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Suppose I have the following class:

public class Foo {  

    private List<Integer> list = Lists.newArrayList(1, 2, 3, 4, 5);
    private Iterator<Integer> iterator = Iterators.cycle(list);  

    public void bar(){  
        Integer value = iterator.next();  
        doSomethingWithAnInteger(value);
    }  
}  

If an instance of Foo is acessed simultaneously by two threads, I need that each thread gets a different value from iterator.next(). Does the bar() method have to be made synchronized? Or is iterator.next() guaranteed to be thread-safe?

In this example, I am using an ArrayList as the underlying Iterable. Does the thread-safety of the cyclic iterator depend on the specific iterable implementation?

Thank you.

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2 Answers 2

up vote 4 down vote accepted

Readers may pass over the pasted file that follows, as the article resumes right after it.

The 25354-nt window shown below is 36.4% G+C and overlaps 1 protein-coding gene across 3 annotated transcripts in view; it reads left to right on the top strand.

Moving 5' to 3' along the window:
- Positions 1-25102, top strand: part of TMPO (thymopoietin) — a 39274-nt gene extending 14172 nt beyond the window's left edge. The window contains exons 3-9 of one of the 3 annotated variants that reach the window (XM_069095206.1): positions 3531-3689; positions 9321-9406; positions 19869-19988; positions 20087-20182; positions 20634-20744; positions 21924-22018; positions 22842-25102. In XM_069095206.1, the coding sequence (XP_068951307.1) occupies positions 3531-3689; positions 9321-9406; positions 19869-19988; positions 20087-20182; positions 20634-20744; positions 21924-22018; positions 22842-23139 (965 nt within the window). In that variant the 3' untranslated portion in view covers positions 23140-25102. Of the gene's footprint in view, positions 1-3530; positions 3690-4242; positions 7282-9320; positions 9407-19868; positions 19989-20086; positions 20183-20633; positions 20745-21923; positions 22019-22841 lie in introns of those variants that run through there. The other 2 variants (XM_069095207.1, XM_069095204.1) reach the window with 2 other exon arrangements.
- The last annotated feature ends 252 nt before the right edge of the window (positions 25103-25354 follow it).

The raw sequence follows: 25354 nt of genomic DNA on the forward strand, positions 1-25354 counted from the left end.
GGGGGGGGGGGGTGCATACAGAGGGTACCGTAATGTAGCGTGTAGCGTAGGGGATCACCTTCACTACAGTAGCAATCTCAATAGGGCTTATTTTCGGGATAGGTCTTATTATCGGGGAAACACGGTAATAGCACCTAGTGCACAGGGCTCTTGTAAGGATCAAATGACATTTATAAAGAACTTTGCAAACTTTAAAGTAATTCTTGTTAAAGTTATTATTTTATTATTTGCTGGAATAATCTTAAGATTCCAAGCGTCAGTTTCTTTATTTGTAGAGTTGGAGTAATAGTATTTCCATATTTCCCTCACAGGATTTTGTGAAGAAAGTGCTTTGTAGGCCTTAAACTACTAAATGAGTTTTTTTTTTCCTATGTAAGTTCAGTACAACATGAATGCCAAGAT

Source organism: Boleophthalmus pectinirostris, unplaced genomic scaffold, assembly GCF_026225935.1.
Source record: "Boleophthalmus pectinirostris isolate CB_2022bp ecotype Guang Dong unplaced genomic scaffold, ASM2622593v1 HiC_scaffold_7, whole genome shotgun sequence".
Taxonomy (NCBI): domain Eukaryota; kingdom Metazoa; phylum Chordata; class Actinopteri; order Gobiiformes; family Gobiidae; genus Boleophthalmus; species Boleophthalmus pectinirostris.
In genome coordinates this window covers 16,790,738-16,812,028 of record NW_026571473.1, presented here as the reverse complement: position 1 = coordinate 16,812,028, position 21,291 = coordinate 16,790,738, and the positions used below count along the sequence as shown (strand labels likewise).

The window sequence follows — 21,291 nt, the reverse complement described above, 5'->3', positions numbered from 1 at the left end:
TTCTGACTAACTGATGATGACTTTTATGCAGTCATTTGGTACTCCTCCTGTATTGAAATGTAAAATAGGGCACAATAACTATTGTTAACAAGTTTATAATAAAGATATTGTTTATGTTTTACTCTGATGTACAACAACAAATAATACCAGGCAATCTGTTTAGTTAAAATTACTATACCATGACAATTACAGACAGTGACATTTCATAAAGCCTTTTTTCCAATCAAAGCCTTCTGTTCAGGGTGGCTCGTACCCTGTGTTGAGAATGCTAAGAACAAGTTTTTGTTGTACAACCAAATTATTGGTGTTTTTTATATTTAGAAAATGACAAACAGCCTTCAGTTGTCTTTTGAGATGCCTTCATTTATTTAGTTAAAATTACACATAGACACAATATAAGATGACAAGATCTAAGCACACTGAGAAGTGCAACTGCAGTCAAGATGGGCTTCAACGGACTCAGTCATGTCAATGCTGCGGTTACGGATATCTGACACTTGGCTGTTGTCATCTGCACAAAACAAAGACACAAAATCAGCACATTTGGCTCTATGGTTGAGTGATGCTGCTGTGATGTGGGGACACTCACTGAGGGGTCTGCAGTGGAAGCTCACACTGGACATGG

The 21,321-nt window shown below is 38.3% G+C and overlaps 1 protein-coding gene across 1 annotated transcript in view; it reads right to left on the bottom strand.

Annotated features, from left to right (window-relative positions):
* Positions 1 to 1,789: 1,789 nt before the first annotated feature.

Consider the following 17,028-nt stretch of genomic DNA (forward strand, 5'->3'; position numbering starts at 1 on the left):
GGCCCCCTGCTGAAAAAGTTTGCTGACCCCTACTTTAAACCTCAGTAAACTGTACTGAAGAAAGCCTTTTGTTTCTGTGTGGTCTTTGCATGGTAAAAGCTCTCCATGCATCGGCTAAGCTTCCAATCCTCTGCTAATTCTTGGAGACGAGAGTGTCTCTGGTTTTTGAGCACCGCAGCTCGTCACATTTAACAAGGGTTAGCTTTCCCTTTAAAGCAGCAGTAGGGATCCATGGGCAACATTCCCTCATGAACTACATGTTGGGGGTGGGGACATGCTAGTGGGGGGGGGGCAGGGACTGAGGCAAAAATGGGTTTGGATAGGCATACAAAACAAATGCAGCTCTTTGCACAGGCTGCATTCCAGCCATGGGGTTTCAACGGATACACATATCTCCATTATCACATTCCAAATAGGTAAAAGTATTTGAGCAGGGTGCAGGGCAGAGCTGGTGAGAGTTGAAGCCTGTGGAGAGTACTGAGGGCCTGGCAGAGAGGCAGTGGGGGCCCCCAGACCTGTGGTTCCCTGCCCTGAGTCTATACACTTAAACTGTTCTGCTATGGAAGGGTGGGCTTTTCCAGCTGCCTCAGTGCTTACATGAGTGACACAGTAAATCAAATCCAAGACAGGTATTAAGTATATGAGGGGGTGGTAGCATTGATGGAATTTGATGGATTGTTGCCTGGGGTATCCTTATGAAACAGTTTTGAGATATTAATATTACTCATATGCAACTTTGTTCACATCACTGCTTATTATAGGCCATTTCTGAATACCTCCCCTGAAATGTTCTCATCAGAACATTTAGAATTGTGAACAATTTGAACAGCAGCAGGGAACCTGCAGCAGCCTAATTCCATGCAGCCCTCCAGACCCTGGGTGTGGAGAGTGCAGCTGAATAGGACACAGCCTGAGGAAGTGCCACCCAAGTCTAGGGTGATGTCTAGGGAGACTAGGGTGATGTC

Pretty much nothing in Guava is guaranteed to be thread safe unless documented as such.

You do not have to synchronize the entire bar method, but you should wrap the call to iterator.next() in a synchronized block. eg:

public void bar(){  
    Integer value;
    synchronized (iterator) {
        value = iterator.next();  
    }
    doSomethingWithAnInteger(value);
}  
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Take a look at the source code of Iterators.cycle(final Iterable<T> iterable). Even if the underlying Iterator is thread-safe, it doesn't look like the cycling wrapper is. This is consistent with Java's policy of not implicitly synchronizing iterators.

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